On the contrary, today the banknotes are mainly in the hands of those who constantly gained from the process of currency devaluation, and therefore were in a position to increase their wealth (if not absolutely, then at least comparatively) during this time of general economic decline. Moreover, we must not forget that the damage that currency devaluation inflicted on people was not limited to their ownership of banknotes; besides the note holders, also harmed were those who had claims to lawful money and were therefore hurt by the decline in the rate of foreign exchange. These latter damages were far greater in extent than those that arose from the direct possession of banknotes, for these monetary claims play a far greater role in the modern economy than treasury securities.
Those who were harmed in this way by devaluation would not profit at all by any belated indemnification of present-day holders of banknotes.
Just as little could such a measure benefit those whose losses arose from the fact that, during the gradual overall decline in the purchasing power of the currency, the prices of the goods and services that they sold rose more slowly than the market prices of the goods and services that they found it necessary to buy. For these sectors (for example, public employees who have suffered because their income has not risen at the same speed as prices have increased) there would be no compensation if the supply of notes which they have in their hands were to increase right now.
The entire note-issuing activity of the Bank falls completely outside the framework of the other business that it conducted and represents an independent branch, which was only externally connected with its other activities. Those who accepted the notes of the Austro-Hungarian Bank asked only whether the Bank was more or less sound. They were fully aware that the gold supply of the Austro-Hungarian Bank covered only a vanishingly small part of the notes issued; they nevertheless accepted the notes because they regarded them as the currency in circulation, not because they cherished expectations regarding the assets of the Bank.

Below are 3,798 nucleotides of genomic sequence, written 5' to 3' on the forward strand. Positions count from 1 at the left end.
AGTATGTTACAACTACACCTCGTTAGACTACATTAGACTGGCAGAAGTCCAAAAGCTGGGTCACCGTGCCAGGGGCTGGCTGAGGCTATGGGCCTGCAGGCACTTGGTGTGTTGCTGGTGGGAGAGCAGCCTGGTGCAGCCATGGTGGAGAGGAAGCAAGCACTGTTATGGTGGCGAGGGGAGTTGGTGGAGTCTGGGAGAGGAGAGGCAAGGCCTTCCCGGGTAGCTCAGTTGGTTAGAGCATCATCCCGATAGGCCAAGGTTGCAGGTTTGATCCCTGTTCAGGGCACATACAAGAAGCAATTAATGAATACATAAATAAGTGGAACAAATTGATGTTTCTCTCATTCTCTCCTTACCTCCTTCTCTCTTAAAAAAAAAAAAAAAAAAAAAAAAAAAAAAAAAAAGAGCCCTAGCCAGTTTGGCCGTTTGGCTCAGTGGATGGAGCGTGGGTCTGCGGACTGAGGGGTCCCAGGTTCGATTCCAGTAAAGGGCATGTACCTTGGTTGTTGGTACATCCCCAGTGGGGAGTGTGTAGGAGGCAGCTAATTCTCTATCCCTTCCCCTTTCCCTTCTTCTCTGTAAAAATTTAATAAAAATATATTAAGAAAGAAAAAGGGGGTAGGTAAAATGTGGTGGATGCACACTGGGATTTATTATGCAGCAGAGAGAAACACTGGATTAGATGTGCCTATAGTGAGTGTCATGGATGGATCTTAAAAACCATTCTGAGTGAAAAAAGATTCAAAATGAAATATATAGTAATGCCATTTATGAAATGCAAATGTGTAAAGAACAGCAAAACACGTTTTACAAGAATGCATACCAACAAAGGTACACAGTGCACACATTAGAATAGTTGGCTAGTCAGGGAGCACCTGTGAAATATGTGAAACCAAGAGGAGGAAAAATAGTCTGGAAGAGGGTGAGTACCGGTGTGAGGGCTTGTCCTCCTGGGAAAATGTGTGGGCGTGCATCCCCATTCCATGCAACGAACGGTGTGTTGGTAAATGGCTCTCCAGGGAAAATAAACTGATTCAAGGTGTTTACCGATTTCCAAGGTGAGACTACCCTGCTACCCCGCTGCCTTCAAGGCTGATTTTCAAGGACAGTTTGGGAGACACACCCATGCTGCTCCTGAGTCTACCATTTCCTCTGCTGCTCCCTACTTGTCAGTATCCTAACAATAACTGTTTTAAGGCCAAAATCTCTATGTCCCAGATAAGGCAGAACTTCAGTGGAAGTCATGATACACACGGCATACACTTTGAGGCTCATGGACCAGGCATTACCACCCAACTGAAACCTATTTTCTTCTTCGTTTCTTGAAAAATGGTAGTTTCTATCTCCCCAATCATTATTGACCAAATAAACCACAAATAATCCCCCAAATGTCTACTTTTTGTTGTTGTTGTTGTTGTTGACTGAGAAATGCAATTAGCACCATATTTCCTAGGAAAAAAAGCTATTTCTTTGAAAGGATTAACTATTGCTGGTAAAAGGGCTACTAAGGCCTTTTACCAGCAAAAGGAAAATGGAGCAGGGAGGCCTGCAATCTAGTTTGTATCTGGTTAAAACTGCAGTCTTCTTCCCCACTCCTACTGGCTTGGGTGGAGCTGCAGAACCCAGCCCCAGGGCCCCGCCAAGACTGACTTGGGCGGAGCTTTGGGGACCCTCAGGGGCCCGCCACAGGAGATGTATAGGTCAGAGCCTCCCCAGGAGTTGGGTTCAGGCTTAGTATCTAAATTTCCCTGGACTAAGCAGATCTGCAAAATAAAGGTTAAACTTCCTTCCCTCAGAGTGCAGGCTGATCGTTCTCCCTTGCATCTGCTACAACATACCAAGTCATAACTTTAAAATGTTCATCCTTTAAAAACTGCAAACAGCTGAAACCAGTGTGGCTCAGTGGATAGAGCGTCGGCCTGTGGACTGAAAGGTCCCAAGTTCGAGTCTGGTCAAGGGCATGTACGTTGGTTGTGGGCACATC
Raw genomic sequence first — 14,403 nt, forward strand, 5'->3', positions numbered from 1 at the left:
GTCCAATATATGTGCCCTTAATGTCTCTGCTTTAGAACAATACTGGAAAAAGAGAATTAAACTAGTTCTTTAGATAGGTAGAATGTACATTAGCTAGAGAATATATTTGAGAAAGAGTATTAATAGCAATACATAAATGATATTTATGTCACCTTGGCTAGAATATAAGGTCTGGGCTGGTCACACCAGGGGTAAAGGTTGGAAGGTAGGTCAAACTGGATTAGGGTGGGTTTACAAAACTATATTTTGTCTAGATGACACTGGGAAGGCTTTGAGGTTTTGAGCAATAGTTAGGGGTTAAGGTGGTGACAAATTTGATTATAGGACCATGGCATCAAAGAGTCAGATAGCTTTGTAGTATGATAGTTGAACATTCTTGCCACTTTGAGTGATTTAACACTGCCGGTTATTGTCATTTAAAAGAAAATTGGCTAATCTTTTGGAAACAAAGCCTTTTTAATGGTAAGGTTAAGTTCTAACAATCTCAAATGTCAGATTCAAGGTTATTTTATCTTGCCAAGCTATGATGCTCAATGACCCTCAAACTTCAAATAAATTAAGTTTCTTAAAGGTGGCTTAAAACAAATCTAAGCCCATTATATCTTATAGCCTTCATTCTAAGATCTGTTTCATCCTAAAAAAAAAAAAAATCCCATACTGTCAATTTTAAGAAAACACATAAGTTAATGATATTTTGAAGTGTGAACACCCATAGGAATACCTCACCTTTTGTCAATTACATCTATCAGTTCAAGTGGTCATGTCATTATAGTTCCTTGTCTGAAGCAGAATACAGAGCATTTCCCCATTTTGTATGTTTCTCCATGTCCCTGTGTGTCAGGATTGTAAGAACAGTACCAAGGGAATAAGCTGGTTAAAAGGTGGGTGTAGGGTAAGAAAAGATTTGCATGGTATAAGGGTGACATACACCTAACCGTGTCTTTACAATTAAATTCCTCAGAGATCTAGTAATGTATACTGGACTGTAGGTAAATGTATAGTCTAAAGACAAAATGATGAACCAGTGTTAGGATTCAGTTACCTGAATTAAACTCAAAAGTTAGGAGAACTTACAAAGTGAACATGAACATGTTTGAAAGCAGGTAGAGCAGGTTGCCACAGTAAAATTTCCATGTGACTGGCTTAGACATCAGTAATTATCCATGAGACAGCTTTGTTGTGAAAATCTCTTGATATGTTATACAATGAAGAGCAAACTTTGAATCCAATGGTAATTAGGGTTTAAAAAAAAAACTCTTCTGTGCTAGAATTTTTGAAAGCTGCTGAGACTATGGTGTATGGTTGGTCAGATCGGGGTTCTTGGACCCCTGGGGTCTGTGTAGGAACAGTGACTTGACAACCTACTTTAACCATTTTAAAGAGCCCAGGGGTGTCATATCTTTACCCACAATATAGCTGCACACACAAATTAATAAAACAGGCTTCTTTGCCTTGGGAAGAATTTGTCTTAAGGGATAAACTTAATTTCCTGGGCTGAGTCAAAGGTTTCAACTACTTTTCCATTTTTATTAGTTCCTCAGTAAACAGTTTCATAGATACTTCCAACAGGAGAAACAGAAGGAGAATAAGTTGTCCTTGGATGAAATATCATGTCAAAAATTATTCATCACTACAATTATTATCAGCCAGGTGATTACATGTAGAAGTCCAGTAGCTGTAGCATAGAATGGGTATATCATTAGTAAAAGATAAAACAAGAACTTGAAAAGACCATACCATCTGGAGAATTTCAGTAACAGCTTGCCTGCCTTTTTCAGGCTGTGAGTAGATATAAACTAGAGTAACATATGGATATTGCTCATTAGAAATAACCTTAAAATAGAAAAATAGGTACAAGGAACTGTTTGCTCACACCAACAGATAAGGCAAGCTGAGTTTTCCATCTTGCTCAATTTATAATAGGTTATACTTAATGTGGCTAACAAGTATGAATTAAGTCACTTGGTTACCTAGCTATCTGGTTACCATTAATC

From the perspective of the preceding remarks, one can, in general, approve of points 1 to 7, 8, and 11 of Article 206 of the International Treaty of Saint-Germain4 concerning the liquidation of the Austro-Hungarian Bank. The governments of the successor states are required to convert the notes of the Austro-Hungarian Bank that are circulating in their territories into their own currency. The holders of those banknotes issued after October 27, 1918, are granted no other right than a claim to the debenture bonds on deposit with the Bank for the covering of those notes. This corresponds in its practical effects with the principles that were stated above, even if not the precise wording.
One should now expect that the same principles also apply to those banknotes that were in circulation before October 27, 1918. The holders of these notes received absolutely all to which they could make a claim through their conversion into the money of the country in which their notes were in circulation, in accordance with the regulation under point 4. The next step regarding these notes now must be that they are transferred to the Austro-Hungarian Bank by the successor government that took them out of circulation and replaced them in circulation with its own legal currency. Now, as an equivalent of transfer, the securities of the former Austro-Hungarian government that had been left with the Bank as cover for the banknotes that had been issued should be withdrawn and destroyed or refunded. The peace treaty provides for that too in point 4, even though it gives it a different name.
Even if in this way the debt of the former Austro-Hungarian state that arose from the issuing of notes is cancelled, there would still need to be an internal reckoning up among the successor states. This would involve evening out the difference between the amount of the securities represented by the delivery of the notes and the shares of the national debt of the former Austro-Hungarian state they would have to assume on the basis of agreement among each other.5
But no further rights would be granted to the holders of those bank-notes. Their claims against the Bank, as well as against the state that had taken those notes out of their hands and exchanged them for its own new currency, would be completely liquidated.